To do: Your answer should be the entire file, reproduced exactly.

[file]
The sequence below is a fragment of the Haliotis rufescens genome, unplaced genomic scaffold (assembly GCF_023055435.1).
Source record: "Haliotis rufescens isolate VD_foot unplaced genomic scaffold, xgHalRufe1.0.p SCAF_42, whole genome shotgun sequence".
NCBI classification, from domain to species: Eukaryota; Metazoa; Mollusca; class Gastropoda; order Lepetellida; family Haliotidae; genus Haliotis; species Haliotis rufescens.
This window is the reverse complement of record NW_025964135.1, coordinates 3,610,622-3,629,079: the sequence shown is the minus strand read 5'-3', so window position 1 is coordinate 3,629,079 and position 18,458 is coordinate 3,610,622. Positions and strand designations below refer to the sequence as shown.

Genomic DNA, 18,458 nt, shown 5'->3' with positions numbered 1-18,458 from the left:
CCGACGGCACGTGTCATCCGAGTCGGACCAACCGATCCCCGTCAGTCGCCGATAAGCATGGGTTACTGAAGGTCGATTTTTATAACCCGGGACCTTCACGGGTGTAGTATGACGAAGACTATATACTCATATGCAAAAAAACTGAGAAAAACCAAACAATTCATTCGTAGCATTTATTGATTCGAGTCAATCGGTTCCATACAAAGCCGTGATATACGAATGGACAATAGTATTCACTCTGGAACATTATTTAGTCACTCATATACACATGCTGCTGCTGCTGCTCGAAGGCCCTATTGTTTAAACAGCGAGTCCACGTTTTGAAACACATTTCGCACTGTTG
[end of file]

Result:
The sequence below is a fragment of the Haliotis rufescens genome, unplaced genomic scaffold (assembly GCF_023055435.1).
Source record: "Haliotis rufescens isolate VD_foot unplaced genomic scaffold, xgHalRufe1.0.p SCAF_42, whole genome shotgun sequence".
NCBI classification, from domain to species: Eukaryota; Metazoa; Mollusca; class Gastropoda; order Lepetellida; family Haliotidae; genus Haliotis; species Haliotis rufescens.
This window is the reverse complement of record NW_025964135.1, coordinates 3,610,622-3,629,079: the sequence shown is the minus strand read 5'-3', so window position 1 is coordinate 3,629,079 and position 18,458 is coordinate 3,610,622. Positions and strand designations below refer to the sequence as shown.

Genomic DNA, 18,458 nt, shown 5'->3' with positions numbered 1-18,458 from the left:
CCGACGGCACGTGTCATCCGAGTCGGACCAACCGATCCCCGTCAGTCGCCGATAAGCATGGGTTACTGAAGGTCGATTTTTATAACCCGGGACCTTCACGGGTGTAGTATGACGAAGACTATATACTCATATGCAAAAAAACTGAGAAAAACCAAACAATTCATTCGTAGCATTTATTGATTCGAGTCAATCGGTTCCATACAAAGCCGTGATATACGAATGGACAATAGTATTCACTCTGGAACATTATTTAGTCACTCATATACACATGCTGCTGCTGCTGCTCGAAGGCCCTATTGTTTAAACAGCGAGTCCACGTTTTGAAACACATTTCGCACTGTTG